By Ike Uchechukwu, Calabar

Justice Sanusi Kardo of an Industrial Court, Calabar, Cross River state, Nigeria, has ordered suspension of the ongoing strike embarked upon by the organised labour in the state, but labour is adamant.

Justice Kardo, yesterday, restrained labour and another affiliate union from further holding rallies pursuant to the strike and locking up of government premises and ordered that the strike should be suspended with immediate effect.

The court held that the strike action embarked upon by the Nigeria Labour Congress, NLC, in the state did not comply with S.18 of the Trade Dispute Act.

The court further urged parties to negotiate on any issues if there are any to be negotiated to arrive at an amicable resolution.

Vanguard learned that the Attorney General and Commissioner for Justice, Tanko Ashang, dragged NLC to court for embarking on strike since last week and locking up government offices.

Labour not aware

Meanwhile, Cross River State Head of Service, Mrs Geraldine Akpet-Ekanem, late night in a statement, called on workers to report to work following the order by Justice Kardo squashing the strike.

In a swift reaction,  Organised Labour comprising NLC, Trade Union Congress, TUC, and Joint Public Service Negotiating Council, JNC, has denied knowledge of any court order,  adding that they were not aware of such matter in court.

Speaking to Vanguard,  Chairman of TUC, Cross River State, Monday Ogbodum said labour was not aware of any court process or order.

He said: “We are not aware of any court process, order whatsoever. No worker in Cross River State will resume work in Cross River until they hear from us.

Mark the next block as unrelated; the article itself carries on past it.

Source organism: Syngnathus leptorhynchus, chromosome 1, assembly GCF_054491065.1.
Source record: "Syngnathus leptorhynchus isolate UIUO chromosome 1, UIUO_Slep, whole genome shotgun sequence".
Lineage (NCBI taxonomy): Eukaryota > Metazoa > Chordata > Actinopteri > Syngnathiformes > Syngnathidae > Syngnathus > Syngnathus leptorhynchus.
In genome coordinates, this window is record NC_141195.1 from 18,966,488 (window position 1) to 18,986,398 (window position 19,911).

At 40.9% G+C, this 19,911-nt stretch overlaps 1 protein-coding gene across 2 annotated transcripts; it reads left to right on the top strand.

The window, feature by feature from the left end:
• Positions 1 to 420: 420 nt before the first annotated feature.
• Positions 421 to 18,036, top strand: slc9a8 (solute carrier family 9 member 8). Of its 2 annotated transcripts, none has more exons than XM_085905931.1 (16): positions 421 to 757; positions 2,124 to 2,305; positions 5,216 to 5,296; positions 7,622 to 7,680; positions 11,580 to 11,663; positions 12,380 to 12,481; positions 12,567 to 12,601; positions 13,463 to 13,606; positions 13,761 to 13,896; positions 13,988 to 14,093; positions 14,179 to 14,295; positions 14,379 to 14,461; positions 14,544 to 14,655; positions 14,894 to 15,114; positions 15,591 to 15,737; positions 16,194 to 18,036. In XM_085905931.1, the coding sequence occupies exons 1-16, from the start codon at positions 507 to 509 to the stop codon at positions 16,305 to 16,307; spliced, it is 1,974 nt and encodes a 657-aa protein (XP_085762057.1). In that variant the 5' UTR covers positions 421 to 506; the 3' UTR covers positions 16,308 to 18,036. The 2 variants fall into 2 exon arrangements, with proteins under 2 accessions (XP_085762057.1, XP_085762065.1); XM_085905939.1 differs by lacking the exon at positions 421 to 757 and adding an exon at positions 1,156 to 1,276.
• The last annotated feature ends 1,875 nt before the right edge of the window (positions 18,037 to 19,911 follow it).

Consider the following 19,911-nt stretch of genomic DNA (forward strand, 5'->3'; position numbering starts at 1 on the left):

“There is no work and it remains that way. Workers should remain calm and stay at home till they hear from us,” he said.

On his part, Secretary, JNC, Clarkson Otu told Vanguard last night on the telephone that the order was strange to them as no process was served on them.

“To be candid, no court process was served on TUC or JNC I can’t speak for NLC at the moment. We have not seen any court order stopping the strike either.

“Be that as it may,  we must meet with the people who sent us first before any decision can be reached, and let it be known also that court order cannot compel workers to go back to work, we must meet as a group and decide before anything happens.

“For anyone claiming that due process was not followed, the person is very wrong, because statutory notices were issued by organised labour before the strike commenced, and we are on the side of the law as far as this industrial action is concerned.

“So no court order can cause workers to return to work just like that,” he said.

Vanguard News Nigeria


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